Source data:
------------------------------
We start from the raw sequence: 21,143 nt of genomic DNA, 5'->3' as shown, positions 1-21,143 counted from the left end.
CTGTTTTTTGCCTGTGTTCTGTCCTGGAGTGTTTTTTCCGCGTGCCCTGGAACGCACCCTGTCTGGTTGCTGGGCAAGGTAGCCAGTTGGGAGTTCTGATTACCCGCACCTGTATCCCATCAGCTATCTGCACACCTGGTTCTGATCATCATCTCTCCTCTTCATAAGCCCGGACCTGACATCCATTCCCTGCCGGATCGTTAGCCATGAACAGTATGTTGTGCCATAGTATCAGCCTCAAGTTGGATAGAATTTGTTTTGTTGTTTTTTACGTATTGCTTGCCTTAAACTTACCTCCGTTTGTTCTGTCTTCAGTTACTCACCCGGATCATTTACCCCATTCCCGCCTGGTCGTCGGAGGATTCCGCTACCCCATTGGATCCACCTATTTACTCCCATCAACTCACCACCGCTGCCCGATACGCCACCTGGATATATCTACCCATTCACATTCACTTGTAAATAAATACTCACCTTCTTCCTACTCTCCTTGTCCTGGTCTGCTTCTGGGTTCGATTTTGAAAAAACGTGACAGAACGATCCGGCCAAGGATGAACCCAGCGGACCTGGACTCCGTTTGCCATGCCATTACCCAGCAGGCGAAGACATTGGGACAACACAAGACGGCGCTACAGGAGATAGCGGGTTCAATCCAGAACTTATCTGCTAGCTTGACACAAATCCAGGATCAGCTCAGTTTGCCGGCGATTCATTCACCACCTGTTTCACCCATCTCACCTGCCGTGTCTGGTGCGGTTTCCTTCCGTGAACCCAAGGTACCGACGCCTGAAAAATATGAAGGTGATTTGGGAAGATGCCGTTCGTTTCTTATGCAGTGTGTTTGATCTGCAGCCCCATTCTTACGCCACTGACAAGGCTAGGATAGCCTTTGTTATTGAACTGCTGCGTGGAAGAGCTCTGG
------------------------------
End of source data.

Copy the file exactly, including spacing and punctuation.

We start from the raw sequence: 21,143 nt of genomic DNA, 5'->3' as shown, positions 1-21,143 counted from the left end.
CTGTTTTTTGCCTGTGTTCTGTCCTGGAGTGTTTTTTCCGCGTGCCCTGGAACGCACCCTGTCTGGTTGCTGGGCAAGGTAGCCAGTTGGGAGTTCTGATTACCCGCACCTGTATCCCATCAGCTATCTGCACACCTGGTTCTGATCATCATCTCTCCTCTTCATAAGCCCGGACCTGACATCCATTCCCTGCCGGATCGTTAGCCATGAACAGTATGTTGTGCCATAGTATCAGCCTCAAGTTGGATAGAATTTGTTTTGTTGTTTTTTACGTATTGCTTGCCTTAAACTTACCTCCGTTTGTTCTGTCTTCAGTTACTCACCCGGATCATTTACCCCATTCCCGCCTGGTCGTCGGAGGATTCCGCTACCCCATTGGATCCACCTATTTACTCCCATCAACTCACCACCGCTGCCCGATACGCCACCTGGATATATCTACCCATTCACATTCACTTGTAAATAAATACTCACCTTCTTCCTACTCTCCTTGTCCTGGTCTGCTTCTGGGTTCGATTTTGAAAAAACGTGACAGAACGATCCGGCCAAGGATGAACCCAGCGGACCTGGACTCCGTTTGCCATGCCATTACCCAGCAGGCGAAGACATTGGGACAACACAAGACGGCGCTACAGGAGATAGCGGGTTCAATCCAGAACTTATCTGCTAGCTTGACACAAATCCAGGATCAGCTCAGTTTGCCGGCGATTCATTCACCACCTGTTTCACCCATCTCACCTGCCGTGTCTGGTGCGGTTTCCTTCCGTGAACCCAAGGTACCGACGCCTGAAAAATATGAAGGTGATTTGGGAAGATGCCGTTCGTTTCTTATGCAGTGTGTTTGATCTGCAGCCCCATTCTTACGCCACTGACAAGGCTAGGATAGCCTTTGTTATTGAACTGCTGCGTGGAAGAGCTCTGG